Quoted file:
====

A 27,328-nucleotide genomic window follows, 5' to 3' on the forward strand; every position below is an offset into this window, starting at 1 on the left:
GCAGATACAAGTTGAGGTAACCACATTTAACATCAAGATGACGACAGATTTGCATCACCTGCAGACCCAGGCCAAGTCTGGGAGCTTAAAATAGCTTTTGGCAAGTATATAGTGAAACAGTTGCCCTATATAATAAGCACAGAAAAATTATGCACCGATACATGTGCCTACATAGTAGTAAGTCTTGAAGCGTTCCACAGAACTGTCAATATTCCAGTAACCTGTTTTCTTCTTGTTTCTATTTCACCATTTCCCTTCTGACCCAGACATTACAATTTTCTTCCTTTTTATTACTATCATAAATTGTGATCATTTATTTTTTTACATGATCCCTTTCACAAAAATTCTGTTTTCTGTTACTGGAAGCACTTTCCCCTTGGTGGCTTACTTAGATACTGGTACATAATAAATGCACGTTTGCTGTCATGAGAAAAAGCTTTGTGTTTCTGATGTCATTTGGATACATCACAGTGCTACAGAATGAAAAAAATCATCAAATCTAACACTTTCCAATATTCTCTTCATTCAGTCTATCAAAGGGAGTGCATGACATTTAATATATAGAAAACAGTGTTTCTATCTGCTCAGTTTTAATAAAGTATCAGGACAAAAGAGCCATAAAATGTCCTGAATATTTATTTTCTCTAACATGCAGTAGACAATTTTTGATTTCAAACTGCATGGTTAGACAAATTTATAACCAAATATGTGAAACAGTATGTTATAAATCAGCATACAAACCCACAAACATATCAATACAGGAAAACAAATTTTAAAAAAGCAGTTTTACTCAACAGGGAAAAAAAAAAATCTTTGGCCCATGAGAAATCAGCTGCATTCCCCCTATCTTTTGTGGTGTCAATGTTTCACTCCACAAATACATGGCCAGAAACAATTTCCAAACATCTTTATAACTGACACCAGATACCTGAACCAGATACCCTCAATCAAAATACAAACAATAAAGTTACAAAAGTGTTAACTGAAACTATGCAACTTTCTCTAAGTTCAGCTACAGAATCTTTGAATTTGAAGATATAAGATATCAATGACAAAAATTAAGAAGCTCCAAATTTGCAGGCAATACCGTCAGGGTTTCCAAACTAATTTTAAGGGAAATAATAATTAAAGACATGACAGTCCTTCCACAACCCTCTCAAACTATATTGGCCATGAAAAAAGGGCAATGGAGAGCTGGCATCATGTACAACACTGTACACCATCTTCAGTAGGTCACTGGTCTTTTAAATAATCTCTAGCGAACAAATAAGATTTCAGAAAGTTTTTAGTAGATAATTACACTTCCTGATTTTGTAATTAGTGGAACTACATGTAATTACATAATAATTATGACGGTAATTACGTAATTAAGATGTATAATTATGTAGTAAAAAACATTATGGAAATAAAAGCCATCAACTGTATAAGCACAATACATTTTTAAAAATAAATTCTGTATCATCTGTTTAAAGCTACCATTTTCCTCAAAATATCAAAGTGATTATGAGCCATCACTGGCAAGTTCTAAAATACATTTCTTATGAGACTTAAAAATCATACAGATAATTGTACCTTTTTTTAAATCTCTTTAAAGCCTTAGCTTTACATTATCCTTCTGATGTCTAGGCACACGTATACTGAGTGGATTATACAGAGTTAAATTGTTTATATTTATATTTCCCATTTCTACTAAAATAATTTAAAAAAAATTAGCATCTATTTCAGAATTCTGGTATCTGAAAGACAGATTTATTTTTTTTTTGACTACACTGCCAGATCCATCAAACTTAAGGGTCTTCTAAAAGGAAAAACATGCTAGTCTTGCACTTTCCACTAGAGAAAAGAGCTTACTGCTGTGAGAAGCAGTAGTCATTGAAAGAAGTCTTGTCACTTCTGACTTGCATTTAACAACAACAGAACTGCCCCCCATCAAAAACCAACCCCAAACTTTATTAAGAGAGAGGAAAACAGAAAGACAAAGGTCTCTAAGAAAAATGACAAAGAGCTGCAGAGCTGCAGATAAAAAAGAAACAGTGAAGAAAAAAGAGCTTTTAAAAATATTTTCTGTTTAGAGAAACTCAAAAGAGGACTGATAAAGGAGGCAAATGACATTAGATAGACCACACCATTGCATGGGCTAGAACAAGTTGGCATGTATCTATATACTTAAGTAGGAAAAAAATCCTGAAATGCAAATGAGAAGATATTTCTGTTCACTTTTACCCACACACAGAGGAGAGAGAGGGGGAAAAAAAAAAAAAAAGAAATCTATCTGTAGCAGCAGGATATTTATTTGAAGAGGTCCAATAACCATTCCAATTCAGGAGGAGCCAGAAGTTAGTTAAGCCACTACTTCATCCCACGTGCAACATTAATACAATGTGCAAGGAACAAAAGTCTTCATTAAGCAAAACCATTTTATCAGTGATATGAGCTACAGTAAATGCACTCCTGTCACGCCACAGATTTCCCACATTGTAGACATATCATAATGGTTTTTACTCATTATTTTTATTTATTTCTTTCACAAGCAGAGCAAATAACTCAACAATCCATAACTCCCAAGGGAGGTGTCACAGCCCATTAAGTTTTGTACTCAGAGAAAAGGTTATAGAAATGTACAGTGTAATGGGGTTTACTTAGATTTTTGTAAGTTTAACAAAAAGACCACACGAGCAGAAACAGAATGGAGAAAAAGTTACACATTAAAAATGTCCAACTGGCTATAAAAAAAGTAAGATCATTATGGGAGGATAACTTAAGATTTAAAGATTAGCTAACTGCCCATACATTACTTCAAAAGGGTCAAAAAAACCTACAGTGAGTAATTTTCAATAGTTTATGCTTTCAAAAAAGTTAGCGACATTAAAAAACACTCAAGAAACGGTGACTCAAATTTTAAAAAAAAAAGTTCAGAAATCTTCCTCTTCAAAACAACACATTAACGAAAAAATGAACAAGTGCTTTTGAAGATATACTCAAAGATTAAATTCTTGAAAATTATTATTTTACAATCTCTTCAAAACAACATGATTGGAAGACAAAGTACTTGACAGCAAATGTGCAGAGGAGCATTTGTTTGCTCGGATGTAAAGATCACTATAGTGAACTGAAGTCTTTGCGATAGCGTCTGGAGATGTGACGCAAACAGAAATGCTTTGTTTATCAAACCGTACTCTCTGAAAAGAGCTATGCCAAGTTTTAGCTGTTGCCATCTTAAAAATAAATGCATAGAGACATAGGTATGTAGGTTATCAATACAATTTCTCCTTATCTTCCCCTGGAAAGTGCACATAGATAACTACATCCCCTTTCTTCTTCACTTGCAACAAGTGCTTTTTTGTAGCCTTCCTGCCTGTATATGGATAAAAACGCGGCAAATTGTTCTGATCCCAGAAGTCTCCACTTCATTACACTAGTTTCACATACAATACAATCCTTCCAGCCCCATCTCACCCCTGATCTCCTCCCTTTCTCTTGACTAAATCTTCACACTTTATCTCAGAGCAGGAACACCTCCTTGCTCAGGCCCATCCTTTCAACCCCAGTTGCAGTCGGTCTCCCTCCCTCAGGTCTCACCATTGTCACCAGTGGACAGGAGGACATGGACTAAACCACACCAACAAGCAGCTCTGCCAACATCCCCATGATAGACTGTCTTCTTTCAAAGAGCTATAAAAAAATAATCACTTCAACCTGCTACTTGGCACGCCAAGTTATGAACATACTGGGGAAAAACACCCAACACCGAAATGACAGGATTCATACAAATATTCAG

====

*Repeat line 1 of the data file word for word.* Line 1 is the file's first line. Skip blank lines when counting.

A 27,328-nucleotide genomic window follows, 5' to 3' on the forward strand; every position below is an offset into this window, starting at 1 on the left: